These days everyone who has a knack for languages (or even those who don’t!) are being urged to learn ‘Chinese’. As amused as I am to hear people refer to a collection of at least 10 distinct and well-supported dialects as a single language, I can understand the sentiment – China is one of the fastest-growing economies and world powers, is modernizing at a breakneck pace, and is clearly where a lot of the action will be in coming years. Many of my friends with children ask me for my advice regarding learning Chinese in general and translation work in specific. So, I’ve collected here the benefits of my experience.
Becoming a Translator
There really isn’t one language in China. There are numerous dialects and they differ enough that you really have to study them. Very few people can become fluent in all of these dialects, of course; the most common strategy is to study as many as possible to some degree for familiarity, and then specialize in one or two. The choice of dialect concentration will be guided by your goals as a translator: The regions you’d like to work in and the industries you’d prefer to be involved with.
Although many very successful translators learned their language skills in school – and academic work is essential for true mastery of any language, I think – many of us augmented that study with immersion. There is no better way to get a ‘feel’ for a language. Living and breathing a language will prepare you for the demands and rigours of translation work. There are numerous graduate-level programs in China itself that you can apply to, combining your study of the language with immersion in the culture.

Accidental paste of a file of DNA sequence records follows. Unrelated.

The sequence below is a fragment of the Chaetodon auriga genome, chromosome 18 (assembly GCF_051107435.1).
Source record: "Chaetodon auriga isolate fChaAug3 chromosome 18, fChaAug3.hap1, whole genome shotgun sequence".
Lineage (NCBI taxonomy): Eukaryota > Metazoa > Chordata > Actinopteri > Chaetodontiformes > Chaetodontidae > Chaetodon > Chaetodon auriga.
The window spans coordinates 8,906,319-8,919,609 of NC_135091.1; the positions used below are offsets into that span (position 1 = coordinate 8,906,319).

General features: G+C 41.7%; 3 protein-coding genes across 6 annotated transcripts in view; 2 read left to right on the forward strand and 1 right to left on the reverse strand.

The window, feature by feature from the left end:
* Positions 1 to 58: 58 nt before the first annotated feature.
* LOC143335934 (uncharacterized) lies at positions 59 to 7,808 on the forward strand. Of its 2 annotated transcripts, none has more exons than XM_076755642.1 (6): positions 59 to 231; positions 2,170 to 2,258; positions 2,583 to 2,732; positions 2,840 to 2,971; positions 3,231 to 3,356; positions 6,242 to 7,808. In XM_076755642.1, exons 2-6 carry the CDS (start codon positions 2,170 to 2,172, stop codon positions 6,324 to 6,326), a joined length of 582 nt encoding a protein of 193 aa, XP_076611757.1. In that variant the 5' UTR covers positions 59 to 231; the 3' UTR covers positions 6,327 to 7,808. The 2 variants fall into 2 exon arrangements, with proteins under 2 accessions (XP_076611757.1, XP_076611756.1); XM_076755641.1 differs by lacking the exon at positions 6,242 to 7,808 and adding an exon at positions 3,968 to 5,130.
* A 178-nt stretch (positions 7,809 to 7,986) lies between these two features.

Working as a Translator
While many Chinese speak English reasonably well, there is still a demand for excellent for Chinese-to-English translation, especially at a very high level. Traditionally there was an attitude among Chinese businesses that imperfect English translations were ‘good enough’, resulting in fewer stigmas against electronic translation services, but this trend has changed in recent times. As China competes to become part of the modern Western world, perfect Chinese-to-English translations are increasingly in demand.
At a high enough level, there is also demand for ‘simultaneous’ interpretation, where a translator works in real-time translating speech. This is extremely difficult work and requires a great deal of separate training, but if you have the skills you can earn a very good living performing this sort of work. Many of the professors teaching Chinese in China are well-establish translators of this sort, usually with connections at the United Nations and similar organizations.
Overall, Chinese is a very rewarding language to study, and the country itself is a dynamic, adventurous place! I encourage anyone with the desire and basic skills to investigate a career in Chinese-to-English translation – it’s a great way to make a living.
This content was added by Philip Hicks on behalf of One Hour Translation, a professional translation firm that specializes in Chinese Translation Services. To know more please visit their website.
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